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Comeback Coco: Gauff rallies to win U.S. Open debut

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NEW YORK — Comeback Coco is back. Coco Gauff, the 15-year-old who authored a magnetic run to the Wimbledon fourth round, rallied to win her first U.S. Open main draw match on Tuesday.

Gauff beat a fellow former junior No. 1, 18-year-old Russian Anastasia Potapova, 3-6, 6-2, 6-4 to reach the second round of the season’s final Grand Slam. This one felt different than her Wimbledon debut win over Venus Williams, or any of the other three matches at the All England Club.

“At Wimbledon, my first match, I mean, people were still rooting for me, but obviously there was, like, a lot of people rooting for Venus, where this match it was entirely for me,” said Gauff, the youngest singles player to win a U.S. Open match since countrywoman CiCi Bellis in 2014. “This is my first match where people actually had a chant for me.”

U.S. OPEN DRAWS: Men | Women

Gauff next gets Hungarian qualifier Tímea Babos on Thursday (she had to be told that she gets a day off and doesn’t have to play Wednesday).

The women’s draw has seen few major upsets — 2017 U.S. Open champion and No. 11 seed Sloane Stephens was the highest-ranked first-round loser — while four men in the top 10 were upset Tuesday.

Gauff could play No. 1 Naomi Osaka in the third round Saturday. The two practiced together about two years ago, said Osaka, who advanced in three sets Tuesday to open her title defense.

“I have actually been trying to talk to her recently, because I feel she’s a little bit like me,” said the 21-year-old Osaka, who last year became the youngest U.S. Open champion since Maria Sharapova in 2006. “This is such a good experience for her. She obviously deserves to play here.”

Gauff looked lost in the first set Tuesday evening at Louis Armstrong Stadium, the second-biggest court on the grounds with a 14,000 capacity. She had three winners to 16 unforced errors, including four double faults.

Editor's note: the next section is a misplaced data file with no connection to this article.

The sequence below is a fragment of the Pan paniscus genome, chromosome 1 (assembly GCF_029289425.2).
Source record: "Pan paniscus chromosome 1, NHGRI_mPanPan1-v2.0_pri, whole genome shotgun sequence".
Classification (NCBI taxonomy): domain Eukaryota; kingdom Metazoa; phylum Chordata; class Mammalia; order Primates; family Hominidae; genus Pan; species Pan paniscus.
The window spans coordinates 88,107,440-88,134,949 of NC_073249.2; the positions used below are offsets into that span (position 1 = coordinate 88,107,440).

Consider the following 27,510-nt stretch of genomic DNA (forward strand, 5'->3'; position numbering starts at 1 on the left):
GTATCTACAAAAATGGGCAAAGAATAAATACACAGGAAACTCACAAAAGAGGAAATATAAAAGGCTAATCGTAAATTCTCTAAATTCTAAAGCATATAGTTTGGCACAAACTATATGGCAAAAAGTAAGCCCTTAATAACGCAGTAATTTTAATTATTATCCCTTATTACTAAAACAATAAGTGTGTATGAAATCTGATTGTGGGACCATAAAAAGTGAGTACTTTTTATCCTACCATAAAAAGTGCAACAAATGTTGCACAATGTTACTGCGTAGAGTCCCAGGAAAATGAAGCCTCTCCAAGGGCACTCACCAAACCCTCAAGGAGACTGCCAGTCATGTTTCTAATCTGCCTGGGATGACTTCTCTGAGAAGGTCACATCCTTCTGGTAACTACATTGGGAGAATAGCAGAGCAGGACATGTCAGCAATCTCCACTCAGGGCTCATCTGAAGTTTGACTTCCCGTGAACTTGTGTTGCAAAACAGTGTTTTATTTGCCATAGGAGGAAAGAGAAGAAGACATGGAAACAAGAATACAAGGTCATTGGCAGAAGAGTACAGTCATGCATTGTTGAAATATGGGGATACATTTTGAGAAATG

“Obviously I was nervous going out on the court,” she said. “It’s such a big court. Then my home Slam, so I wanted to do well.”

But Gauff, who threw up her hands in the direction of her player box to urge them to support her, hit reset and came back as she did in the third round of Wimbledon last month. There, Gauff became the youngest woman to make a Grand Slam fourth round since Jennifer Capriati in 1991 and became a mainstream sensation.

“It’s mostly upside,” Gauff said of the fame. “The amount of people and kids especially that come up to me saying I inspire them is honestly, I guess, better than any match I could win, just to know that I inspire another kid maybe to pick up a racket or go through something they’re facing at school.”

In other action Tuesday, the likelihood that one of the men’s Big Three wins a 12th straight Grand Slam increased significantly despite none of them playing in the day session.

That’s because next-generation stars Dominic Thiem and Stefanos Tsitsipas each dropped four-set matches, bowing out in the first round of a second straight Slam.

Tsitsipas’ defeat was more memorable, for he ranted against chair umpire Damien Dumusois after being called for a coaching violation and being told to speed up during a clothing change. Andrey Rublev, the 43-ranked Russian, dumped the eighth-seeded Greek 6-4, 6-7 (5), 7-6 (7), 7-5.

“For some reason, you have something against me … because you’re French, probably,” Tsitsipas, who beat Roger Federer at the Australian Open en route to the semifinals, told the umpire. “And you’re all weirdos.”

Thiem went out more quietly, 6-4, 3-6, 6-3, 6-2 to 87th-ranked Italian Thomas Fabbiano. The Austrian had downplayed his readiness before the tournament due to a virus.

“I got very, very tired and exhausted after two sets,” he said. “I’m far away from 100 percent.”

In the spring, Thiem appeared the most likely man to break up the Federer-Novak DjokovicRafael Nadal triumvirate, winning Indian Wells (considered the fifth major) and reaching a second straight French Open final. He beat Federer, Djokovic and Nadal in the clay season.

Later Tuesday night, Nadal swept Australian John Millman 6-3, 6-2, 6-2. Only one other top-12 seed is left in Nadal’s half of the draw: No. 6 Alexander Zverev, who needed five sets to advance Tuesday.

Federer, Djokovic and the Williams sisters headline Wednesday’s second-round matches.

MORE: Serena Williams gives terse response when asked about 2018 chair umpire

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Joey Mantia extends U.S. medal streak at speed skating worlds; Dutch dominance returns